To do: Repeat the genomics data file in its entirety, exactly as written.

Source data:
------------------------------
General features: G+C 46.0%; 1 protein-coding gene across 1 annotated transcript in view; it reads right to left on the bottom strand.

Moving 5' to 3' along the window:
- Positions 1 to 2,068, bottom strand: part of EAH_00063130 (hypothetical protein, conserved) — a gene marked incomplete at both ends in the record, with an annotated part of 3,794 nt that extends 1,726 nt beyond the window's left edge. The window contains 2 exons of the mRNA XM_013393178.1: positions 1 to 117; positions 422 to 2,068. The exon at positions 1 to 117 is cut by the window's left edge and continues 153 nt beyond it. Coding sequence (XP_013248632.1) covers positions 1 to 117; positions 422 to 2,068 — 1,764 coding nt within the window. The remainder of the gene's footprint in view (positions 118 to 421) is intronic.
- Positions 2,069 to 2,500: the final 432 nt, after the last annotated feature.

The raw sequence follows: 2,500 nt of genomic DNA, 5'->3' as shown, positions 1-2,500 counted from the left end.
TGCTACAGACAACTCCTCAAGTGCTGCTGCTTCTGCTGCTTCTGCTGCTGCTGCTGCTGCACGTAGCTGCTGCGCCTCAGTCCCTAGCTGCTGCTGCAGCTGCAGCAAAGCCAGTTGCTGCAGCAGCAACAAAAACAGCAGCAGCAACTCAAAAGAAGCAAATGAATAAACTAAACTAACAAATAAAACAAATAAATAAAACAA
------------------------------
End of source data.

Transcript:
General features: G+C 46.0%; 1 protein-coding gene across 1 annotated transcript in view; it reads right to left on the bottom strand.

Moving 5' to 3' along the window:
- Positions 1 to 2,068, bottom strand: part of EAH_00063130 (hypothetical protein, conserved) — a gene marked incomplete at both ends in the record, with an annotated part of 3,794 nt that extends 1,726 nt beyond the window's left edge. The window contains 2 exons of the mRNA XM_013393178.1: positions 1 to 117; positions 422 to 2,068. The exon at positions 1 to 117 is cut by the window's left edge and continues 153 nt beyond it. Coding sequence (XP_013248632.1) covers positions 1 to 117; positions 422 to 2,068 — 1,764 coding nt within the window. The remainder of the gene's footprint in view (positions 118 to 421) is intronic.
- Positions 2,069 to 2,500: the final 432 nt, after the last annotated feature.

The raw sequence follows: 2,500 nt of genomic DNA, 5'->3' as shown, positions 1-2,500 counted from the left end.
TGCTACAGACAACTCCTCAAGTGCTGCTGCTTCTGCTGCTTCTGCTGCTGCTGCTGCTGCACGTAGCTGCTGCGCCTCAGTCCCTAGCTGCTGCTGCAGCTGCAGCAAAGCCAGTTGCTGCAGCAGCAACAAAAACAGCAGCAGCAACTCAAAAGAAGCAAATGAATAAACTAAACTAACAAATAAAACAAATAAATAAAACAA